Skip to main content

2 posts tagged with "internals"

View All Tags

· 21 min read
Semih Salihoğlu

Joins of a sets of records is objectively the most expensive operation in DBMSs. In my previous post on factorization, I said that in the field of databases, once in a while you run into a very simple idea that deviates from the norm that gets you very excited. Today, I will discuss another such idea, worst-case optimal join (wcoj) algorithms. Wcoj algorithms and the theory around it in one sentence says this:

  • Queries involving complex "cyclic joins" over many-to-many relationships should be evaluated column at a time instead of table at a time, which is the norm.

Wcoj algorithms find their best applications when finding cyclic patterns on graphs, such as cliques or cycles, which is common in the workloads of fraud detection and recommendation applications. As such, they should be integrated into every graph DBMS (and possibly to RDBMSs) and I am convinced that they eventually will.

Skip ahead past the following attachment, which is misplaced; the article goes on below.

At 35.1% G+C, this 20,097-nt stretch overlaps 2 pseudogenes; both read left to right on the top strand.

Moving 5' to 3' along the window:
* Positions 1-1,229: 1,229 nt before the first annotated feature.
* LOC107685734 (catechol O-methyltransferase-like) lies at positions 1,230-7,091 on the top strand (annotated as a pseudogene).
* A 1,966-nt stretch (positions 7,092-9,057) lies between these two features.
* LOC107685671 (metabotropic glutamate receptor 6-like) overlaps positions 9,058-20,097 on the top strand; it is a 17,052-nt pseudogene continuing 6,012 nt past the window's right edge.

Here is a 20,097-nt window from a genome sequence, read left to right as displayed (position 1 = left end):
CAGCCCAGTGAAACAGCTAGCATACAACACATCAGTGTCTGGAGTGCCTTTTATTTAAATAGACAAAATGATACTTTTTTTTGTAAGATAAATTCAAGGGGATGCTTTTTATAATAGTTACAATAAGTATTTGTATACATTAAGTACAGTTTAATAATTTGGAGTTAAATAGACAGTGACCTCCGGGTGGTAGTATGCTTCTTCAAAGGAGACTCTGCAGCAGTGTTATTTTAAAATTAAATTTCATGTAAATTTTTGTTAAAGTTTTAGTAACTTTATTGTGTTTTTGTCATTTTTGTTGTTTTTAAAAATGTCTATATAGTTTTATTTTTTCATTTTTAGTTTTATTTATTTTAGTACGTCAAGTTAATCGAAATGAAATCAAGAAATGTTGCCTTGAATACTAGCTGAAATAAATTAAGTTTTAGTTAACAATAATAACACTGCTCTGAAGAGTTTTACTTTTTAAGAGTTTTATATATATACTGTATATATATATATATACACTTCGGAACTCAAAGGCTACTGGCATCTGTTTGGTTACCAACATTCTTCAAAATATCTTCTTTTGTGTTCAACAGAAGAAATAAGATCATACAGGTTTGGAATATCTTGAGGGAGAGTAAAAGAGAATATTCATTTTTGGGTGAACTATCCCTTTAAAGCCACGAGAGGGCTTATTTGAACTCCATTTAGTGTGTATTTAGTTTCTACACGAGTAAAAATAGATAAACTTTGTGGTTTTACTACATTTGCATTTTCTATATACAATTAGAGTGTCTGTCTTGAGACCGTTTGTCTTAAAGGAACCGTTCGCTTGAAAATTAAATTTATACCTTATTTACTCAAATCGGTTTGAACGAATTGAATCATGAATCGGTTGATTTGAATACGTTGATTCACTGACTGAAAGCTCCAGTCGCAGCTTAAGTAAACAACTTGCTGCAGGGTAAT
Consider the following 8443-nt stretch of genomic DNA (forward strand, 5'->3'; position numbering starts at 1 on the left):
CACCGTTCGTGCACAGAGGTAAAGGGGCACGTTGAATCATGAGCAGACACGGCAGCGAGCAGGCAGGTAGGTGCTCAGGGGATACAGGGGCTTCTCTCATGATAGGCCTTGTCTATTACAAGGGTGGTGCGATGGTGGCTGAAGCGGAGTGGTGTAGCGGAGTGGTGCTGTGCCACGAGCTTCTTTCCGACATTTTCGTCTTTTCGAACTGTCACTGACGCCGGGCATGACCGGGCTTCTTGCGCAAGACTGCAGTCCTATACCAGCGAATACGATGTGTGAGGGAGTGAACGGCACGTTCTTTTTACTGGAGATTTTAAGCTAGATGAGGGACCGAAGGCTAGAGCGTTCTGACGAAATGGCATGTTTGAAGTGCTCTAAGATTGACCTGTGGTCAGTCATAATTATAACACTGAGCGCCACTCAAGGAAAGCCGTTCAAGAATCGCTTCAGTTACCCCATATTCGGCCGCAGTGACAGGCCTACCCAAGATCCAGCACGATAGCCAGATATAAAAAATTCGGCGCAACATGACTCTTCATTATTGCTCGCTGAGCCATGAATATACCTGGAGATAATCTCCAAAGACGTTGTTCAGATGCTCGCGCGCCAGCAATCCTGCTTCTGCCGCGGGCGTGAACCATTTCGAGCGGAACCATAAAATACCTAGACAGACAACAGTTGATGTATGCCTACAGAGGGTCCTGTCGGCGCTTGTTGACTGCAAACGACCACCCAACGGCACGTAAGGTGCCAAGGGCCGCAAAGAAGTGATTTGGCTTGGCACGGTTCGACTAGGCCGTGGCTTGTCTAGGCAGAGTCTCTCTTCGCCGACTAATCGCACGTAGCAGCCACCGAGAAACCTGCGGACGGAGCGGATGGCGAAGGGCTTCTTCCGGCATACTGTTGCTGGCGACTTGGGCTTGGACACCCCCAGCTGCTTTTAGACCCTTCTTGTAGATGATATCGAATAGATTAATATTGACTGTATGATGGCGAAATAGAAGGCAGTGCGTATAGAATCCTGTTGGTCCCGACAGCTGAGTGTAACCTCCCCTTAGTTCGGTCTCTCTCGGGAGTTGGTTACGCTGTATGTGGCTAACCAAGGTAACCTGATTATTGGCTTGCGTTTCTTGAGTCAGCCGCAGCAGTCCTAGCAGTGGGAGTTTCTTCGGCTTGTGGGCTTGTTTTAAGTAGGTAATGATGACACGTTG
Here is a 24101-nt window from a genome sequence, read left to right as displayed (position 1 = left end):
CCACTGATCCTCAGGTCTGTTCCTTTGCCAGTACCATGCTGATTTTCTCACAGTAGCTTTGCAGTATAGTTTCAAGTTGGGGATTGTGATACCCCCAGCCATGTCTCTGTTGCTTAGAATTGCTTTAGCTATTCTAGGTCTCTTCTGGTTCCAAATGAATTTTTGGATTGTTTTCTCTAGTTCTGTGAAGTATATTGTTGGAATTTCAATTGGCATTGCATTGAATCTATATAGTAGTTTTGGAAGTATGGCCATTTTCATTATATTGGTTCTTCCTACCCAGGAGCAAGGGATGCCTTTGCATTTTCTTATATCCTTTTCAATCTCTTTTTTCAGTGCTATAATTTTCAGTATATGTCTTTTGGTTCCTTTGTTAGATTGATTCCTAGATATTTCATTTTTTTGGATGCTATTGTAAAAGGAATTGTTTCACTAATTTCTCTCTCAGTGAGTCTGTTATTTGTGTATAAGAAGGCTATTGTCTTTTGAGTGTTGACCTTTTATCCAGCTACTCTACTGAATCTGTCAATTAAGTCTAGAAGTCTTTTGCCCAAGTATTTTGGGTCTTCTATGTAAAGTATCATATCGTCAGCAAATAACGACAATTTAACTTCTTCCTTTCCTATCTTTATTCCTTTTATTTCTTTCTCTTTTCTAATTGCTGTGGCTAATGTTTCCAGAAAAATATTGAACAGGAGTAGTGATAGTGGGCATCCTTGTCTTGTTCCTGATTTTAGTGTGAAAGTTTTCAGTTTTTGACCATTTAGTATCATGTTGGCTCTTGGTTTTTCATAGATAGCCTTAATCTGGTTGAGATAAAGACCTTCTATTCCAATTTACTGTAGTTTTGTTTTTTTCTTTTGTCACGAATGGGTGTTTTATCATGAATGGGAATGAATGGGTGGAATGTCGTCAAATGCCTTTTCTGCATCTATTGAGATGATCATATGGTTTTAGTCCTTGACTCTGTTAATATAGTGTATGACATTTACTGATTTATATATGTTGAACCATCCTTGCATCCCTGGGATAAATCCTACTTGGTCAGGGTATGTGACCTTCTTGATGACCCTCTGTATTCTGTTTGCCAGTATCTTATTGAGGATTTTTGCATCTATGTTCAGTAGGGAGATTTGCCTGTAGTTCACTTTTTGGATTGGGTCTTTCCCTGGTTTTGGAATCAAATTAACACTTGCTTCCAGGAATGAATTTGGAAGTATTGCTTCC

· 23 min read
Semih Salihoğlu

Many of the core principles of how to develop DBMSs are well understood. For example, a very good query compilation paradigm is to map high-level queries to a logical plan of relational operators, then optimize this plan, and then further map it to an executable code often in the form of a physical query plan. Similarly, if you want updates to a DBMS to be atomic and durable, a good paradigm is to use a write-ahead log that serves as a source of truth and can be used to undo or redo operations. Many systems adopt such common wisdom paradigms. As core DBMS researcher, once in a while however, you run into a very simple idea that deviates from the norm that gets you very excited. Today, I want to write about one such idea called factorization.